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J. Crew's Jenna Lyons on fame, fashion and her model lookalike

For years, J.Crew was known as the company that produced the affordablypriced clothes that everyone coveted, but only Americans could actuallybuy.

For years, J.Crew was known as the company that produced the affordably priced clothes that everyone coveted, but only Americans could actually buy. Thanks to first lady Michelle Obama, though, the rest of the world was introduced to the brand's colorful, upbeat cardigans and pencil skirts that sat just to the left of classic — they were trend-conscious enough without the risk of being out of style six months later. And then there's Jenna Lyons, the president and executive creative director of J.Crew, whose fashion celebrity seems to grow by the day. Her offbeat personal style and knack for seamlessly mixing high and low has become inextricably linked with the brand, not to mention a fashion blogger obsession. We talk to Lyons about the company's recent decision to go global (they now ship to 107 countries) after only being available in the U.S. for nearly 30 years.



What makes now the right time to expand internationally?

We were finding that a lot of customers were calling our New York store and asking for things to be shipped overseas. We had the U.S. expansion that we were working on and we were in the process of launching a few really big projects that we needed to have all hands on deck for first. We wanted to do it right.

The brand is much more popular with fashion insiders than it was years ago. For example, Manolo Blahnik collaborated with you on your fall '12 show and you're now selling Comme des Garcons Play. What led to the change?

We've really tried to develop a clear visual over the last five years that's a tad bit more fashion. We can take someone like Fenton-Fallon and put her in our catalog and introduce her brand to this massive audience. Working with the CFDA has also been a big help. People began to have a different trust level with us. People [in fashion] began to view us as being on the inside rather than outside.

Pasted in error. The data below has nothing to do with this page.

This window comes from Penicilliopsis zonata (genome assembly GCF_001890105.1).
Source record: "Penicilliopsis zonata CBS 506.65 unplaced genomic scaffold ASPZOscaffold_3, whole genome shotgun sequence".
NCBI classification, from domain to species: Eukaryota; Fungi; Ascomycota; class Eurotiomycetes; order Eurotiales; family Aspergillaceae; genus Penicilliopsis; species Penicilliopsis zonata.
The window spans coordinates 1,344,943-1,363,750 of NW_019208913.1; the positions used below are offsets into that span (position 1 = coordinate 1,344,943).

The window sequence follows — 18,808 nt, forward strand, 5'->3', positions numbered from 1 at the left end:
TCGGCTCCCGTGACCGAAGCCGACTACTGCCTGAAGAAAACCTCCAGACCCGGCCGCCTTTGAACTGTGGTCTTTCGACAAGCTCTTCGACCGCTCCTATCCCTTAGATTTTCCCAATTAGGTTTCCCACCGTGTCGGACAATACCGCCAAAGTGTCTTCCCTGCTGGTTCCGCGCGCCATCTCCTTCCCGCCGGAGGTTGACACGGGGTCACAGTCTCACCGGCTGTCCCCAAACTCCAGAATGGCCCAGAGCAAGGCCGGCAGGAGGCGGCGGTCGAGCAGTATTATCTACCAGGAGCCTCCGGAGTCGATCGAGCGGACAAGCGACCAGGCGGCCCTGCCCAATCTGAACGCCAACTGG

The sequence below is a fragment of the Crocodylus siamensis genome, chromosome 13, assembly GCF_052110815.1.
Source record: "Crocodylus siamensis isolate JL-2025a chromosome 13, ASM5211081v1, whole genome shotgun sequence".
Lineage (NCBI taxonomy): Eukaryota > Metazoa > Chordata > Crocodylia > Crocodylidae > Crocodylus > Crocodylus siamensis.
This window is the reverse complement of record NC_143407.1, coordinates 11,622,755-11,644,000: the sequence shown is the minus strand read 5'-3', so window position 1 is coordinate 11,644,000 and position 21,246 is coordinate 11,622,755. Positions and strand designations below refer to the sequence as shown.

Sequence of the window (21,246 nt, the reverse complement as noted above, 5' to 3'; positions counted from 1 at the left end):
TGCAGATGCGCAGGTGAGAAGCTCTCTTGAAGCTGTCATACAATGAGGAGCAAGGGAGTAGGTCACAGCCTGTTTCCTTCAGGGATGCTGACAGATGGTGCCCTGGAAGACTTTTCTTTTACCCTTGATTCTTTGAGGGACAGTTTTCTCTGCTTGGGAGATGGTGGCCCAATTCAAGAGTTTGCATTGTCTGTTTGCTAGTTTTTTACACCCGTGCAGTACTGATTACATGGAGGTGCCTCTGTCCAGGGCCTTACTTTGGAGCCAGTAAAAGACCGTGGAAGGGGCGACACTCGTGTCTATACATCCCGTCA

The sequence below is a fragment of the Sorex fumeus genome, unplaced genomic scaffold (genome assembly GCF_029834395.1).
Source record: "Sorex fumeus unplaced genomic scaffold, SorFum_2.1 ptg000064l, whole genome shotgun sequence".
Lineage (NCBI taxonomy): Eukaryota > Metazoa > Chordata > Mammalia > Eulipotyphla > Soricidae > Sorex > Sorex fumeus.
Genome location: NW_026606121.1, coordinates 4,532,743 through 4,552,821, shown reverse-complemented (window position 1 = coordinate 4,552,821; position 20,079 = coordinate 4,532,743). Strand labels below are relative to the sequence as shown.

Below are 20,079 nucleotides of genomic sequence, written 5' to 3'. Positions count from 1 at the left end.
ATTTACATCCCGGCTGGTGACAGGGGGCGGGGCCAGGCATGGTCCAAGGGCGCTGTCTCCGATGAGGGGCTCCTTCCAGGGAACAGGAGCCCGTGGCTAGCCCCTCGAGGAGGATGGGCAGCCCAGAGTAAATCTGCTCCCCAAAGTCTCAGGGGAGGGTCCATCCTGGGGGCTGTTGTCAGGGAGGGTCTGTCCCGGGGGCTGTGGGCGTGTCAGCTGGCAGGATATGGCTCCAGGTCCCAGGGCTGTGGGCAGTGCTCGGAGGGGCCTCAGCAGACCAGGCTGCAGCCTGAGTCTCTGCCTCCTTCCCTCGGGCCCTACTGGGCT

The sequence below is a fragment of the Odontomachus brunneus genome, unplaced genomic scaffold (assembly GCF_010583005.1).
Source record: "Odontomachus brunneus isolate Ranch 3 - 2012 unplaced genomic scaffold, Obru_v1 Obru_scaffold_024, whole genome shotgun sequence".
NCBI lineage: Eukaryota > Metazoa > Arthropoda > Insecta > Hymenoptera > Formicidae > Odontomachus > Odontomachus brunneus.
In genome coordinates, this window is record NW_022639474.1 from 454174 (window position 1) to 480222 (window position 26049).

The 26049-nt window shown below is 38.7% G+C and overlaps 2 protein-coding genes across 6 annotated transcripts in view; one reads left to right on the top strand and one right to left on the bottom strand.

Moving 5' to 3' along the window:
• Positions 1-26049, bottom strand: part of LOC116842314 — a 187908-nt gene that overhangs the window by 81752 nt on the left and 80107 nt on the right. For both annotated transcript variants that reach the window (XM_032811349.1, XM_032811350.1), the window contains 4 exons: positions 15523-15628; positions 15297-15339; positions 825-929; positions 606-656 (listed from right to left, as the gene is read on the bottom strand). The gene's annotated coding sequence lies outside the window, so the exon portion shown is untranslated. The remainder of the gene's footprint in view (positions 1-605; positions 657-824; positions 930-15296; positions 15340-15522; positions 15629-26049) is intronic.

Many people associate the look of J.Crew with you. Do you feel an increasing pressure to get dressed in the morning?

It's funny because I was in the airport in London last week and this woman came up to me and said, 'Excuse me, are you Jenna Lyons?' And it was so great to have this direct connection with a new audience. But if anything, I feel an interesting amount of pressure to not do anything bizarre in public now. But getting dressed? Not so much that part.



Your fall '12 show famously featured a model who could be your twin. Did you guys seek her out?

It's funny because she was being used for Madewell and for one shoot they put glasses on her. The person doing the casting came up to me and said, 'You know this girl looks like you.' But I don't think so. The next day a blog asked, 'Is Jenna Lyons trying to make Madewell like herself?' Not in a million years would I do that! Can you imagine the narcissism? Plus, she's like 20 years younger than I am. But we brought her in for the J.Crew show because we like her. She's a smart girl.

The look




Four J.Crew looks that Jenna Lyons will be living in this spring.

Leather placket tunic, $275; all looks available at www.jcrew.com

Silk wool high-waisted pant, $258

Boy shirt, $70

Café Capri pant in Kerchief Paisley, $495